Wednesday, March 23, 2011

Weak end to the crisis sagas

The economic recession that the world stumbled into seems to have caused larger damage to the forests than banks. Add Maria Bartiromo’s The Weekend That Changed Wall Street to the “recession literature” shelf that is already packed to the rafters. Aided by Catherine Whitney, the CNBC anchor recalls the tumultuous weekend of September 12-14, 2008 when Lehman Brothers went under, Merrill Lynch sold itself to Bank of America, the stock market was in the toilet and AIG became a ward of the federal government.

Bartiromo has been reporting from the New York Stock Exchange for 17 years and this book is a testament to the contacts she made over the years. Her face is after all that launched, literally, a thousand shows (Closing Bell with Maria Bartiromo) and according To Gordon Gekko of Wall Street 2, she’s a huge hit even among Gekko’s prison inmates.

The Weekend is mostly a blow-by-blow account of “the major-league powwow” between the Wall Street elite (except Lehman) and the then Treasury Secretary Hank Paulson, Federal Reserve Chairman Tim Geithner and their associates, who had their nuts against a cheese grater over Lehman Brothers future. In March 2008, the government provided an emergency loan to Bear Stearns to orchestrate a fire sale to JP Morgan. But bailing out Lehman Brothers would surely have raised the bogey of “moral hazard” and thus a repeat of Bear Stearns was ruled out. This book is an unwitting ode to the master brinkmanship of Bank of America and Barclays, who pulled out of a near-emerging deal at the nth hour. It was a rare moment of selflessness among the other investment banks that were willing to stump up a substantial amount to keep Lehman’s head above water at least for a while. It’s another thing that it never fructified.

The other part of this slim book is dedicated to the ripple effects that were seen in other countries and how the financial world might pan out post-recession. Bartiromo’s reporting is to be seen all over the book and it adds the necessary colour to an event that has been chronicled ad nauseam. Sample her description of Paulson: “Hank Paulson, I had learned from experience, was very good at talking lots and saying little.” Sometimes the same colour turns garish. Maria quotes a Lehman source as telling her, “Look, I’ve got to run. Talk to you later.” I would like to meet any reader who gives a toss about that.

The Weekend is one of those books that are written so that the writer isn’t accused of a dereliction of duty. What is supposed to be a massive takedown of the financial experts instead turns into an exercise of self-aggrandisement. The implicit message throughout this rudderless book is that no one can afford to snub Bartiromo. It must be true that former Lehman CEO Dick Fuld apologised to her for the “chilly reception” he gave to her at a party in 2009 but that fact didn’t contribute to the book’s narrative in any way.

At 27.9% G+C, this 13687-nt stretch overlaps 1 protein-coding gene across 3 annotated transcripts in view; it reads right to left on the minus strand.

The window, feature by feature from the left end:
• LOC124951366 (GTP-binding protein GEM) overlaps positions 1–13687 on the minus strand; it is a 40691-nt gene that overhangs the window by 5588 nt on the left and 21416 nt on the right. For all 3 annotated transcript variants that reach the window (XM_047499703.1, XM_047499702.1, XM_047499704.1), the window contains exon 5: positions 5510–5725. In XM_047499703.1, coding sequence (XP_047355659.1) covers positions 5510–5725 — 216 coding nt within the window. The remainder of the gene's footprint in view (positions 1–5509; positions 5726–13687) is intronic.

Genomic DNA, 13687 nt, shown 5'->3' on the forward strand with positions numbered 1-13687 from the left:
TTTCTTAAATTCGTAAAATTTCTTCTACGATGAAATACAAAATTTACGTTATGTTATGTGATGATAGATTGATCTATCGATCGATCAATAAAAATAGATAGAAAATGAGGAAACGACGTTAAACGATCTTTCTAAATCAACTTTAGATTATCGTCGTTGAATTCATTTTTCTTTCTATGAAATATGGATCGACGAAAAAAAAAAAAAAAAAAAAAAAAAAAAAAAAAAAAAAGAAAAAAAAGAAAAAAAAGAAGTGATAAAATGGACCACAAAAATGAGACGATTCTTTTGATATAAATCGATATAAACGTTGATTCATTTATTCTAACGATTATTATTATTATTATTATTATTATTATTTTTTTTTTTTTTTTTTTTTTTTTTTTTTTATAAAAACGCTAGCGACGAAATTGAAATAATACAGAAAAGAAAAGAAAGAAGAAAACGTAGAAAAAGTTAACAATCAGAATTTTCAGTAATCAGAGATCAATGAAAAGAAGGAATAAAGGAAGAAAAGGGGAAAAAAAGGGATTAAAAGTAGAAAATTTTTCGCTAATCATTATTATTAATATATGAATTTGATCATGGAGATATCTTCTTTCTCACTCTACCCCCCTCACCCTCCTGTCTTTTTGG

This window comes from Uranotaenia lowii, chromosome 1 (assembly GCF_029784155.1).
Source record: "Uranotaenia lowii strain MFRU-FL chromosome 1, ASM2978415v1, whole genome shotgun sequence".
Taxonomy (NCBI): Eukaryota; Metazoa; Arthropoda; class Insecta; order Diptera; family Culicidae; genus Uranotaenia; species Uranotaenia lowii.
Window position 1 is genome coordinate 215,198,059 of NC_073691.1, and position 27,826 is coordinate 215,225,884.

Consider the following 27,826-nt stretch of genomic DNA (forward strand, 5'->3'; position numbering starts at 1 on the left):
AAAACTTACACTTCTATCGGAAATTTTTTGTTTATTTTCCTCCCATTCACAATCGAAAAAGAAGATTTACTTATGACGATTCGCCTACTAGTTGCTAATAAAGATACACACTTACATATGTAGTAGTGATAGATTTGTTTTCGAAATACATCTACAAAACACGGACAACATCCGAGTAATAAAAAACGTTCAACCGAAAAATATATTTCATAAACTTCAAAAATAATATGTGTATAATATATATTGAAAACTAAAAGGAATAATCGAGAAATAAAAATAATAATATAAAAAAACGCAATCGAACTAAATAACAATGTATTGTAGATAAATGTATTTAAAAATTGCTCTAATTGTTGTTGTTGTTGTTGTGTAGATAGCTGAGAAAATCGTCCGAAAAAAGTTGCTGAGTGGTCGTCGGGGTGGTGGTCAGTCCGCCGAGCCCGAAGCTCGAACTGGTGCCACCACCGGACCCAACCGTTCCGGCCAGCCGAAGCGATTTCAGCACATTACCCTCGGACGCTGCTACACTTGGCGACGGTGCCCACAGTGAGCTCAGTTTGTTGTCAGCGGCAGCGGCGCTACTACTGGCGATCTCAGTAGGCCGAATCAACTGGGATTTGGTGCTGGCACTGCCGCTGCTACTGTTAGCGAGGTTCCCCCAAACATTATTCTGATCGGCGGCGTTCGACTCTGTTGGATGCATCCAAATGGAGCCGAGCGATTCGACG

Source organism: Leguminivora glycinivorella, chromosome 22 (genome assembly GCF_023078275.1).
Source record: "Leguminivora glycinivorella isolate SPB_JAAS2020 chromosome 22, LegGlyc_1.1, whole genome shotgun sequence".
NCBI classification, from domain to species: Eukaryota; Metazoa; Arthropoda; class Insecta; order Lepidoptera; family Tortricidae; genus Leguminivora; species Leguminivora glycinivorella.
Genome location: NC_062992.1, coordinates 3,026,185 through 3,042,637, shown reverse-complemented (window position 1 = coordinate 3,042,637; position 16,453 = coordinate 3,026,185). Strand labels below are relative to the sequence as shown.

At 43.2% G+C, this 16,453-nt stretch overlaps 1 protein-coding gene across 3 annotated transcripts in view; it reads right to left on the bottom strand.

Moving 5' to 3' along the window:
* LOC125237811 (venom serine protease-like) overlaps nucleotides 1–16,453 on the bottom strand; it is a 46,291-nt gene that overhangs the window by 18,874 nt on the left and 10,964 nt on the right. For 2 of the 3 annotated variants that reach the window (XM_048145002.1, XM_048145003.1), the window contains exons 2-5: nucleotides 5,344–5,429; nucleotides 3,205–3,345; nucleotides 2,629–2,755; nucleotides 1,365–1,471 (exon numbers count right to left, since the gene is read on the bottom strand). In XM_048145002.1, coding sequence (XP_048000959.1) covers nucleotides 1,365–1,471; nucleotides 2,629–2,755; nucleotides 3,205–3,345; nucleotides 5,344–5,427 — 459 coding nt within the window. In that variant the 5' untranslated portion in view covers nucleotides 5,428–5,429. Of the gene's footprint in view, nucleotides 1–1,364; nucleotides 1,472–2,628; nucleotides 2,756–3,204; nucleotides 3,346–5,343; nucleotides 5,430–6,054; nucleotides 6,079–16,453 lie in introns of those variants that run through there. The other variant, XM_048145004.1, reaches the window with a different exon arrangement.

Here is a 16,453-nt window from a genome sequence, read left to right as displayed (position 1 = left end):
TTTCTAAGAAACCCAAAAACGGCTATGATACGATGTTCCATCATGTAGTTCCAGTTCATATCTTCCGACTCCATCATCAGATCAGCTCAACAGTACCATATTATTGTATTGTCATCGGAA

And frankly, I didn’t give a monkey about the glorious mayhem Wall Street kingmaker Steve Scharzman wrought on Bartiromo’s former apartment after buying it. “Gayfryd Steinberg (Bartiromo’s mother-in-law), a woman of impeccable taste, had remodeled the apartment… and her work had been, in my opinion, sheer perfection. Christine (Steve’s wife) gutted the place and spent a year on multimillion-year overhaul.” I empathised with Bartiromo as much as with the bankers who were crying themselves hoarse over lower compensation during the recession: zilch.

A book of this magnitude needs a gripping narrative and to be better than the best Dashiel Hammet or Chandler, “unputdownable”, like Andrew Ross Sorkin’s Too Big To Fail and Michael Lewis’s The Big Short. Bartiromo falls flat on that account. Seventeen years of television experience is to be seen in staccato sentences, superfluous exclamations and a semi-cliché in every sentence.

There are some flashes of brilliance in this overwrought book. Like the lesser-known fact that Wachovia’s Achilles heel was a California-based mortgage company called Golden West Financial, which was acquired by the former for $24 billion. The company’s “Pick-a-Pay” programme “allowed borrowers to pay low monthly amounts, delaying what they owed by adding to the loan principal. People ended up owing far more than their properties were actually worth.”

Vikram Pandit, the Citibank chief, displayed rare candour when he was speaking with Bartiromo about the Basel liquidity requirements for banks that called for $3-5 trillion in liquidity. “Where do you think that money will come from?” he asked rhetorically, “The lending pool.”

This good work was undone by what looked like a wishy-washy approach to the book. With the benefit of hindsight, Bartiromo could have delved deeper as to why Lehman was denied a bailout after which troubled banks were given $767 billion in the name of Troubled Asset Relief Programme. Insinuating personal rancour between Fuld and Paulson is a classic case of barking up the wrong tree. She should have built up on this particular Paulson quote: “There is a difference between a capital problem and a liquidity problem.” To think of it, if she wasn’t painting by numbers she might have turned out a more rigorous book.

Maria Bartiromo with Catherine Whitney
Pages 232; Rs 958


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